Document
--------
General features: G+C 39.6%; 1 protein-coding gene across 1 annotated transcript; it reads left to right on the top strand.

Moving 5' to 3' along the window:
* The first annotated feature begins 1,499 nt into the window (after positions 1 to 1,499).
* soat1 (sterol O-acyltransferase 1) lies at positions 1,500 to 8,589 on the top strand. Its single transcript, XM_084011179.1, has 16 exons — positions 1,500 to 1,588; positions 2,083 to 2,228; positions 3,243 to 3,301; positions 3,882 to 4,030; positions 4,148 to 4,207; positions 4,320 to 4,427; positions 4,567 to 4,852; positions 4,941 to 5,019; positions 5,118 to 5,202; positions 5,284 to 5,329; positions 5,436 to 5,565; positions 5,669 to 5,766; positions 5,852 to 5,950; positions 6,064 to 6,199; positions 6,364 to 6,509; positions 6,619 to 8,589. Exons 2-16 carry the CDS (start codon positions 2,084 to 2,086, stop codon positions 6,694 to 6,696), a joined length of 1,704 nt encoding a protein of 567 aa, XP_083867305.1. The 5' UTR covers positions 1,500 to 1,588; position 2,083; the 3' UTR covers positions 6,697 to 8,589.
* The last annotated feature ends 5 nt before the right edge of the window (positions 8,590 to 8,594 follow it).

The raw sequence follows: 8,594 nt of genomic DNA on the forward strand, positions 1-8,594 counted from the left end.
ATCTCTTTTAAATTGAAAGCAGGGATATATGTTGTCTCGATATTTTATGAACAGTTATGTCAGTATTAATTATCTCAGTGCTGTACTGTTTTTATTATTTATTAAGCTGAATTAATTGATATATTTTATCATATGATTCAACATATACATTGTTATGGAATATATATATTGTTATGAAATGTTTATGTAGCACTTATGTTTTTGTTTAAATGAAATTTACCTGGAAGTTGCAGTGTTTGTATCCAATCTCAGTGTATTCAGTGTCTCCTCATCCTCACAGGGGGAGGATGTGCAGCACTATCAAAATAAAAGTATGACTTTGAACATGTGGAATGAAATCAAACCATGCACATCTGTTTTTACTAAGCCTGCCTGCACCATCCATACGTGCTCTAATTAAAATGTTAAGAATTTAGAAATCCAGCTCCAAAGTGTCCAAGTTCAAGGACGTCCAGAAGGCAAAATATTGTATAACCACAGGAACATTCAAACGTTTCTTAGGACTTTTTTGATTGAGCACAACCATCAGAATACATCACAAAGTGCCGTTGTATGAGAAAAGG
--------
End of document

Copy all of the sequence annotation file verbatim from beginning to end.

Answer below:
General features: G+C 39.6%; 1 protein-coding gene across 1 annotated transcript; it reads left to right on the top strand.

Moving 5' to 3' along the window:
* The first annotated feature begins 1,499 nt into the window (after positions 1 to 1,499).
* soat1 (sterol O-acyltransferase 1) lies at positions 1,500 to 8,589 on the top strand. Its single transcript, XM_084011179.1, has 16 exons — positions 1,500 to 1,588; positions 2,083 to 2,228; positions 3,243 to 3,301; positions 3,882 to 4,030; positions 4,148 to 4,207; positions 4,320 to 4,427; positions 4,567 to 4,852; positions 4,941 to 5,019; positions 5,118 to 5,202; positions 5,284 to 5,329; positions 5,436 to 5,565; positions 5,669 to 5,766; positions 5,852 to 5,950; positions 6,064 to 6,199; positions 6,364 to 6,509; positions 6,619 to 8,589. Exons 2-16 carry the CDS (start codon positions 2,084 to 2,086, stop codon positions 6,694 to 6,696), a joined length of 1,704 nt encoding a protein of 567 aa, XP_083867305.1. The 5' UTR covers positions 1,500 to 1,588; position 2,083; the 3' UTR covers positions 6,697 to 8,589.
* The last annotated feature ends 5 nt before the right edge of the window (positions 8,590 to 8,594 follow it).

The raw sequence follows: 8,594 nt of genomic DNA on the forward strand, positions 1-8,594 counted from the left end.
ATCTCTTTTAAATTGAAAGCAGGGATATATGTTGTCTCGATATTTTATGAACAGTTATGTCAGTATTAATTATCTCAGTGCTGTACTGTTTTTATTATTTATTAAGCTGAATTAATTGATATATTTTATCATATGATTCAACATATACATTGTTATGGAATATATATATTGTTATGAAATGTTTATGTAGCACTTATGTTTTTGTTTAAATGAAATTTACCTGGAAGTTGCAGTGTTTGTATCCAATCTCAGTGTATTCAGTGTCTCCTCATCCTCACAGGGGGAGGATGTGCAGCACTATCAAAATAAAAGTATGACTTTGAACATGTGGAATGAAATCAAACCATGCACATCTGTTTTTACTAAGCCTGCCTGCACCATCCATACGTGCTCTAATTAAAATGTTAAGAATTTAGAAATCCAGCTCCAAAGTGTCCAAGTTCAAGGACGTCCAGAAGGCAAAATATTGTATAACCACAGGAACATTCAAACGTTTCTTAGGACTTTTTTGATTGAGCACAACCATCAGAATACATCACAAAGTGCCGTTGTATGAGAAAAGG